Show Reference: "Imagenet classification with deep convolutional neural networks"

Imagenet classification with deep convolutional neural networks In Advances in Neural Information Processing Systems, Vol. 25 (2012), pp. 1097-1105 by Alex Krizhevsky, Ilya Sutskever, Geoffrey E. Hinton edited by Fernando C. N. Pereira, Chris J. C. Burges, Léon Bottou, Kilian Q. Weinberger
    abstract = {We trained a large, deep convolutional neural network to classify the 1.2 million high-resolution images in the {ImageNet} {LSVRC}-2010 contest into the 1000 different classes. On the test data, we achieved top-1 and top-5 error rates of 37.5\% and 17.0 \% which is considerably better than the previous state-of-the-art. The neural network, which has 60 million parameters and 650,000 neurons, consists of five convolutional layers, some of which are followed by max-pooling layers, and three fully-connected layers with a final 1000-way softmax. To make training faster, we used non-saturating neurons and a very efficient {GPU} implementation of the convolution operation. To reduce overfitting in the fully-connected layers we employed a recently-developed regularization method called \^{a}dropout\^{a} that proved to be very effective. We also entered a variant of this model in the {ILSVRC}-2012 competition and achieved a winning top-5 test error rate of 15.3\%, compared to 26.2 \% achieved by the second-best entry. 1},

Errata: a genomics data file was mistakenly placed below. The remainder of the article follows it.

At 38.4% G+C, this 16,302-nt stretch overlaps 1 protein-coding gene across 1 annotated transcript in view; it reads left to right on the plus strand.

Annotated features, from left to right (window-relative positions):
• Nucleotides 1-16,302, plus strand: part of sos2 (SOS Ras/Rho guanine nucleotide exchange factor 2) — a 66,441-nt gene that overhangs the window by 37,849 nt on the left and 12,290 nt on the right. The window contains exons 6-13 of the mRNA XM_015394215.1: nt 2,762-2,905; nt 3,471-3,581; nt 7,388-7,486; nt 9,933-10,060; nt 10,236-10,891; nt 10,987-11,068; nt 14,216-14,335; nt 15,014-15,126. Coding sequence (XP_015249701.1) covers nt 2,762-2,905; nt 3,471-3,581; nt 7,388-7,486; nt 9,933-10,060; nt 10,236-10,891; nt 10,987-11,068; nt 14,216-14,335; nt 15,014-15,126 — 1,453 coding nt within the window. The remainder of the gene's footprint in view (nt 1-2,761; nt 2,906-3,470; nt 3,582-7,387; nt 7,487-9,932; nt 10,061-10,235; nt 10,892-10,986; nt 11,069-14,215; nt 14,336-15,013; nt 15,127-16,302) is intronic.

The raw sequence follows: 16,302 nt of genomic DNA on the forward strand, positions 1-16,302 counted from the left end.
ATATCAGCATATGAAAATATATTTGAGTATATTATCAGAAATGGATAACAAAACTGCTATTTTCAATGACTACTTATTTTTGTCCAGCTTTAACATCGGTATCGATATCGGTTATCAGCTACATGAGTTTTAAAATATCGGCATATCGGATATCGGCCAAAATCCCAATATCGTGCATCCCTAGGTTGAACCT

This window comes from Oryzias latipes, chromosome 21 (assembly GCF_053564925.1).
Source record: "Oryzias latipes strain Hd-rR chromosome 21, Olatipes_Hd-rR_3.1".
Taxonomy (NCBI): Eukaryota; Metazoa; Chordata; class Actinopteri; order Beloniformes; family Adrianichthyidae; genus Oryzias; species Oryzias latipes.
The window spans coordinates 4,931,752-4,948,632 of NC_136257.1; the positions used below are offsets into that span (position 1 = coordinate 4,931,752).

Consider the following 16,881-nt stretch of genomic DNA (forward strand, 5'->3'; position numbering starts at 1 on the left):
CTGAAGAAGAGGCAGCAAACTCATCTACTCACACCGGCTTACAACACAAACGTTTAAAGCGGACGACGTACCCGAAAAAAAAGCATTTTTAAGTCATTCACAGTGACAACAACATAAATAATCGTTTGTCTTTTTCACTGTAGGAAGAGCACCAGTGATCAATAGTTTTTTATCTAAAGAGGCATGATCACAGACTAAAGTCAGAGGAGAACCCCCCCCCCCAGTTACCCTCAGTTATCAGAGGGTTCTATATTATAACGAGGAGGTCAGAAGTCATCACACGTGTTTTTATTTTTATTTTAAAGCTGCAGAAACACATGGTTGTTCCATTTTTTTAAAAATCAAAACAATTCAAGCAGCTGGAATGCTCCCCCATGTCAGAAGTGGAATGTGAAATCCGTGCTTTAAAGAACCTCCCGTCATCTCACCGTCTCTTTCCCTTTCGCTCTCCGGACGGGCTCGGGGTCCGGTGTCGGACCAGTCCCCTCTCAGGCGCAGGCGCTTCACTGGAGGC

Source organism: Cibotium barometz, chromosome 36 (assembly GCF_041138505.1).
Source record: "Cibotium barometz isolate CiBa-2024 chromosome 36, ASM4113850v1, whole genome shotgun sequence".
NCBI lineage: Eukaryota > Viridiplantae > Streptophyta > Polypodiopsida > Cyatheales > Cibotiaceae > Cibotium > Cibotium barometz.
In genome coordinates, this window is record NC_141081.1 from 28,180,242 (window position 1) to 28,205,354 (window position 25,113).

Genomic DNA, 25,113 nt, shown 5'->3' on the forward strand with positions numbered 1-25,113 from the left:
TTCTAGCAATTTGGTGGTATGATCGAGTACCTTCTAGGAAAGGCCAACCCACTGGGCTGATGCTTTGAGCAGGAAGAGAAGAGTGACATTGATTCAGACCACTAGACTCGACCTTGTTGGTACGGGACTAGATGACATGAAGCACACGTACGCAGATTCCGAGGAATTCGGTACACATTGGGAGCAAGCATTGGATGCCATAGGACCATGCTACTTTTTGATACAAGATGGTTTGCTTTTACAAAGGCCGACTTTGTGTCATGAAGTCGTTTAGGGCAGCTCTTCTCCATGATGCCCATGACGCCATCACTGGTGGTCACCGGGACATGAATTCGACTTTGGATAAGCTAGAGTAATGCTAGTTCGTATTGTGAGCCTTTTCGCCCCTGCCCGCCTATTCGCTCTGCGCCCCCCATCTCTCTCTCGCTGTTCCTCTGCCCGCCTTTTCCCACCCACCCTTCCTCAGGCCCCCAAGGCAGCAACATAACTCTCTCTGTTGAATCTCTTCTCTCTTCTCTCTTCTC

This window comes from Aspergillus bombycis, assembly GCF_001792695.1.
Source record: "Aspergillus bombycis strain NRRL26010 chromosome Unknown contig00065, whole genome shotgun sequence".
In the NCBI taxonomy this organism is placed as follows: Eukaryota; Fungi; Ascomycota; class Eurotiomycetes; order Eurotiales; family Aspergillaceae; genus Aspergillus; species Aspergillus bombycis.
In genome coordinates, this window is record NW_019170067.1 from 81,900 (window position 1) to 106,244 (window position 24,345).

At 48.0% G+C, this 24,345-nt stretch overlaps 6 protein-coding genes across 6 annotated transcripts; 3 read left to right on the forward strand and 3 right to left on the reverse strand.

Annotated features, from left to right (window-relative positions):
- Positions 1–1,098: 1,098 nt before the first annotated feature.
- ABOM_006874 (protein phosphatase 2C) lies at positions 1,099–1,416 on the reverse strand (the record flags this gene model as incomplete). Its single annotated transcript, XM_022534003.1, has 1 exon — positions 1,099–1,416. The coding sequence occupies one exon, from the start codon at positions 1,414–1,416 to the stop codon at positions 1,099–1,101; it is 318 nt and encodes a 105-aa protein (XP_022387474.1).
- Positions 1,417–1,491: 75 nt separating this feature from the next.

author = {Krizhevsky, Alex and Sutskever, Ilya and Hinton, Geoffrey E.},
    booktitle = {Advances in Neural Information Processing Systems},
    citeulike-article-id = {13133909},
    citeulike-linkout-0 = {},
    editor = {Pereira, Fernando C. N. and Burges, Chris J. C. and Bottou, L\'{e}on and Weinberger, Kilian Q.},
    keywords = {classification, deep-learning, learning, object},
    pages = {1097--1105},
    posted-at = {2015-03-17 10:54:56},
    priority = {2},
    publisher = {Curran Associates, Inc.},
    title = {Imagenet classification with deep convolutional neural networks},
    url = {},
    volume = {25},
    year = {2012}

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Convolutional neural networks make assumptions on the input:

  • stationarity of image statistics (the same statistics are true for all segments of an image),
  • locality of dependencies between pixels.

With a few strong but empirically correct assumptions on the input, CNNs buy us a reduction of the number of parameters and thus better training performance compared to standard feed-forward ANNs.

Advances in computing hardware and fast implementations of the necessary operations have made training of convolutional neural networks on very large data sets practical.

It took Kriszhevsky et al. five to six days to train their network on top-notch hardware available in 2012.

Krizhevsky et al. demonstrate that large, deep convolutional neural networks can have very good object classification performance.